Anish joined Watsi on March 12th, 2013. Six years ago, Anish became the 499th member to automatically support a new Watsi patient every month. Since then, 5,994 more people have become monthly donors! Anish's most recent donation traveled 8,500 miles to support Ruth, a fruit seller from Kenya, to fund a goiter removal.
Anish has funded healthcare for 81 patients in 13 countries.
Ruth is a fruit vendor from Kenya. She is a shy 30-year-old woman who lives in Kiambu town. She is married with three children, with her youngest eight months old. Ruth has a small business of selling fruits while her husband is a casual laborer with land selling agents. In March 2019, Ruth began to experience troubling symptoms, including an irritating dry cough and some difficulty in swallowing. She was diagnosed with a Multinodular Goiter and needs surgery to prevent her symptoms from getting worse. Our medical partner, African Mission Healthcare Foundation, is helping Ruth receive treatment. She is scheduled to undergo a thyroidectomy on September 3rd at our medical partner's care center. Surgeons will remove all or part of her thyroid gland. This procedure will cost $657, and she and her family need help raising money. “I am distressed and uncomfortable. It is very difficult to take care of my baby and they all need my support. I will appreciate if supported so that I can continue breastfeeding my baby and take care of the other two. When I am well I will also be able to resume my small business. Please help,” said Ruth.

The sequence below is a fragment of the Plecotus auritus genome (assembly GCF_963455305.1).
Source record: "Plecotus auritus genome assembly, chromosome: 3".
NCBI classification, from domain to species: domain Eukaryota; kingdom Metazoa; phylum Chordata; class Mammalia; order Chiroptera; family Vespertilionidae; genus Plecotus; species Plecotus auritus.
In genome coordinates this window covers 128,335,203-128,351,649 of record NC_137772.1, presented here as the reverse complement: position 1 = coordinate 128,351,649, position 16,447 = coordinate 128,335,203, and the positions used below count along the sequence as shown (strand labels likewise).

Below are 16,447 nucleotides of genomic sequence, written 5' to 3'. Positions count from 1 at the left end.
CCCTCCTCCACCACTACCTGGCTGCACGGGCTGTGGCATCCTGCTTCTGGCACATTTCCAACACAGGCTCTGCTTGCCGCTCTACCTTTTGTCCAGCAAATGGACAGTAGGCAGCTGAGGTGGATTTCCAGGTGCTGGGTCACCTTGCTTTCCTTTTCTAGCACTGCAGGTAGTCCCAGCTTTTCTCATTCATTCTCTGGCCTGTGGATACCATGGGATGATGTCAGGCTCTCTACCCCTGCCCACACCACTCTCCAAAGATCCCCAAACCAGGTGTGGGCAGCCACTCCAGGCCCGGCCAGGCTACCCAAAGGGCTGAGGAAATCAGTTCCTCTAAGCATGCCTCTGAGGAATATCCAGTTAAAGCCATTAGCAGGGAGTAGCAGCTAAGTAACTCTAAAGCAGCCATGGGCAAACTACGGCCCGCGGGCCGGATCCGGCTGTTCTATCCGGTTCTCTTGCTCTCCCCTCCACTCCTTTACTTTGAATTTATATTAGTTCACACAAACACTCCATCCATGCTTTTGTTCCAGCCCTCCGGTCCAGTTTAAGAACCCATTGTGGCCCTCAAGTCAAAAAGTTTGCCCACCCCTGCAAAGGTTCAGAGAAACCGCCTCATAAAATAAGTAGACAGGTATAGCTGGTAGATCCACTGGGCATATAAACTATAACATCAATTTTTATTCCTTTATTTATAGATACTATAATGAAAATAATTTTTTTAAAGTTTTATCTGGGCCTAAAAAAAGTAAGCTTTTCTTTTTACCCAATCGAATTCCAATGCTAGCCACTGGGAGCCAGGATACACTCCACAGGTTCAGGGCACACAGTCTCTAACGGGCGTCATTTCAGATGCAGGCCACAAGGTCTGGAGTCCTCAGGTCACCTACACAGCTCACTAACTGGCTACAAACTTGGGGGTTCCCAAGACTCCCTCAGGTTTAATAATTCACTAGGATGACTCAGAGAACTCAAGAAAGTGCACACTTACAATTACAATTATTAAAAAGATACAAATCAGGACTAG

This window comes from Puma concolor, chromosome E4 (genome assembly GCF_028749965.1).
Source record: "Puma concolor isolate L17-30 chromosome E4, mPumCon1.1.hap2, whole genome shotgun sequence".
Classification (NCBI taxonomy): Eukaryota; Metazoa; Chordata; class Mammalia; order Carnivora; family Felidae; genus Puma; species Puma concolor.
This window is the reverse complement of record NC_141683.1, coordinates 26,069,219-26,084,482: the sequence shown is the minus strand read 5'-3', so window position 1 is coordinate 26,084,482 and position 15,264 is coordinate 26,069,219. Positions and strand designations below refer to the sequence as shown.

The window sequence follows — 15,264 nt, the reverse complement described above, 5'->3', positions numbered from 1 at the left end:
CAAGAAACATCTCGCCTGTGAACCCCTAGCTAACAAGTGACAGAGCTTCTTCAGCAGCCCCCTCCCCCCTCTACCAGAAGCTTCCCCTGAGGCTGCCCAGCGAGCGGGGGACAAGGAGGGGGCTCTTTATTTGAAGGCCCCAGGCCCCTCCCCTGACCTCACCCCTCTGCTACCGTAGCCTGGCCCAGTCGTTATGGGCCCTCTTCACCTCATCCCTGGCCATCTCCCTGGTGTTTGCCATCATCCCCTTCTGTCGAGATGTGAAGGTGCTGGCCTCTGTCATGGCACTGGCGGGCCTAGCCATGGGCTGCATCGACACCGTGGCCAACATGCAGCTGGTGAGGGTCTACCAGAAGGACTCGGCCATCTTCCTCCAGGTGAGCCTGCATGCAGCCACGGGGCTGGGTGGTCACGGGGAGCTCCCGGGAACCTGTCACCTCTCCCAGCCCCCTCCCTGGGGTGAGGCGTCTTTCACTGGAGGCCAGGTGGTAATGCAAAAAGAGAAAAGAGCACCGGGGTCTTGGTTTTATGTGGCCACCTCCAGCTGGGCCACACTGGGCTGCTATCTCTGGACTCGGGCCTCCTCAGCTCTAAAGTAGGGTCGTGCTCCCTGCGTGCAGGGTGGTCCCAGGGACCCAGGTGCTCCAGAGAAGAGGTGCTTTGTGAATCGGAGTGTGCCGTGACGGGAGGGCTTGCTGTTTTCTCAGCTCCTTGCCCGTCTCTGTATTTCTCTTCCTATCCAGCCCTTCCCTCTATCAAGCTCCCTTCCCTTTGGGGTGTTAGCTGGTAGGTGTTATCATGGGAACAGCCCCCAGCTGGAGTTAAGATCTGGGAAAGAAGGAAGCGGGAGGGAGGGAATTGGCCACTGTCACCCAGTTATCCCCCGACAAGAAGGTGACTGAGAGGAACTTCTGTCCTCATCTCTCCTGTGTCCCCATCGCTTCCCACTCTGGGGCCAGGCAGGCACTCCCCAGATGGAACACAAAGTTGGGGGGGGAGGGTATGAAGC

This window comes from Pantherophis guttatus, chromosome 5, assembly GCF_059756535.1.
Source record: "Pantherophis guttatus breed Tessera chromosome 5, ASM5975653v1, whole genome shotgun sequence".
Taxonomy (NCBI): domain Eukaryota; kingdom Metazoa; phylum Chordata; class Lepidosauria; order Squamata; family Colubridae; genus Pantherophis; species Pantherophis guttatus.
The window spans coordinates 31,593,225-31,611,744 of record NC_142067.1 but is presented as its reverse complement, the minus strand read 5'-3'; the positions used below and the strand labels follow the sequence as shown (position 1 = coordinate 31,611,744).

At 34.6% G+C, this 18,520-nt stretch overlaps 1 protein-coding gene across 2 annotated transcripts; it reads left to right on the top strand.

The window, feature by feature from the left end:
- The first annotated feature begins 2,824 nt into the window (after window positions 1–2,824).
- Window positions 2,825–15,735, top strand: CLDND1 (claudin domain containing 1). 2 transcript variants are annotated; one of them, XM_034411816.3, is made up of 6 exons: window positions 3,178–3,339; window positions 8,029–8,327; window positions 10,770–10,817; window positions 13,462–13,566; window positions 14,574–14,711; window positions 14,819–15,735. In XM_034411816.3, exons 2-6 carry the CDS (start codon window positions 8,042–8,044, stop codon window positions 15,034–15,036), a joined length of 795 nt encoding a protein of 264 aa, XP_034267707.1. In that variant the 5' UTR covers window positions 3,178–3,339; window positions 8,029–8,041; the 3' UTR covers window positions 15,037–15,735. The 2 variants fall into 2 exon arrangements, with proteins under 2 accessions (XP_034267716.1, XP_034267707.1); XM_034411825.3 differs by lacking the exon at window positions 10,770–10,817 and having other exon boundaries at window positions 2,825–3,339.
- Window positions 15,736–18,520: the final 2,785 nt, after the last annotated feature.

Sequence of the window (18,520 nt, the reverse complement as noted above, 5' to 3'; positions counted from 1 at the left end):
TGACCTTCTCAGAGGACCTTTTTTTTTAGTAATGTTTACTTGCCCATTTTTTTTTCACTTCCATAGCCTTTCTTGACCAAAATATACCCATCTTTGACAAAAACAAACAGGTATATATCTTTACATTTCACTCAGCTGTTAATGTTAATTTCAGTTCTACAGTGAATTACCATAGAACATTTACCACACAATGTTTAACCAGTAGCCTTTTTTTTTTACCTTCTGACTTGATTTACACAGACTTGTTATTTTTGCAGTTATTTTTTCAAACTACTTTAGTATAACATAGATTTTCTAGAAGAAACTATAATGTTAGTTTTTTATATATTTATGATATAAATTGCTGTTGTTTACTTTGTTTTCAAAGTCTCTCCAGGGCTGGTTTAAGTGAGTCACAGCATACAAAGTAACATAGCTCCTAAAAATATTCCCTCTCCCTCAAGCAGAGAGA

Roy is a child from Kenya. His grandmother prunes coffee plants at a coffee plantation and his father is a casual laborer. Due to family issues, his mother left him and his older sibling with their father who later left them under their grandmother’s care. Roy was born with hypospadias, a congenital abnormality that causes urinary dysfunction. Without treatment, he will continue to experience uncomfortable symptoms and will be at risk of infertility. Fortunately, Roy is scheduled to undergo corrective surgery on August 4th. Our medical partner, African Mission Healthcare Foundation, is requesting $700 to cover the total cost of his procedure and care. Roy’s grandmother shared, “I would like to see my grandchild in good health.”